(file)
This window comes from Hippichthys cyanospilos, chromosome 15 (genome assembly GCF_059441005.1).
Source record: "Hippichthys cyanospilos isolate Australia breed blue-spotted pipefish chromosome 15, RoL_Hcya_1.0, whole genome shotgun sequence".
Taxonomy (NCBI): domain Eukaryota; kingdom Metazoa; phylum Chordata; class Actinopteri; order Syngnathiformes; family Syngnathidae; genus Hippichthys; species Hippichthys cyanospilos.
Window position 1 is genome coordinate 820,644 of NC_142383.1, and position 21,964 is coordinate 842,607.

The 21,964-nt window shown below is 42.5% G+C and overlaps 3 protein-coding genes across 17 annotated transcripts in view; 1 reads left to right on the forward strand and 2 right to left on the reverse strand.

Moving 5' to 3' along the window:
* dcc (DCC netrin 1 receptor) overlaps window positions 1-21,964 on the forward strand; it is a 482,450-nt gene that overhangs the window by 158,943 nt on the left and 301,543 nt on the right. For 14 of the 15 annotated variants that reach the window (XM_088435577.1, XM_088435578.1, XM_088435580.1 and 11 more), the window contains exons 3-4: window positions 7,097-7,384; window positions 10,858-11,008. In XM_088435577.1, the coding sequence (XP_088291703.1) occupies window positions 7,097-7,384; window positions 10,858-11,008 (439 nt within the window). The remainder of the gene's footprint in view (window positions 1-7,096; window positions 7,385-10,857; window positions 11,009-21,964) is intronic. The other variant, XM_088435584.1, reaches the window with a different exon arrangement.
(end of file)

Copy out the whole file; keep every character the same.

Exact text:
This window comes from Hippichthys cyanospilos, chromosome 15 (genome assembly GCF_059441005.1).
Source record: "Hippichthys cyanospilos isolate Australia breed blue-spotted pipefish chromosome 15, RoL_Hcya_1.0, whole genome shotgun sequence".
Taxonomy (NCBI): domain Eukaryota; kingdom Metazoa; phylum Chordata; class Actinopteri; order Syngnathiformes; family Syngnathidae; genus Hippichthys; species Hippichthys cyanospilos.
Window position 1 is genome coordinate 820,644 of NC_142383.1, and position 21,964 is coordinate 842,607.

The 21,964-nt window shown below is 42.5% G+C and overlaps 3 protein-coding genes across 17 annotated transcripts in view; 1 reads left to right on the forward strand and 2 right to left on the reverse strand.

Moving 5' to 3' along the window:
* dcc (DCC netrin 1 receptor) overlaps window positions 1-21,964 on the forward strand; it is a 482,450-nt gene that overhangs the window by 158,943 nt on the left and 301,543 nt on the right. For 14 of the 15 annotated variants that reach the window (XM_088435577.1, XM_088435578.1, XM_088435580.1 and 11 more), the window contains exons 3-4: window positions 7,097-7,384; window positions 10,858-11,008. In XM_088435577.1, the coding sequence (XP_088291703.1) occupies window positions 7,097-7,384; window positions 10,858-11,008 (439 nt within the window). The remainder of the gene's footprint in view (window positions 1-7,096; window positions 7,385-10,857; window positions 11,009-21,964) is intronic. The other variant, XM_088435584.1, reaches the window with a different exon arrangement.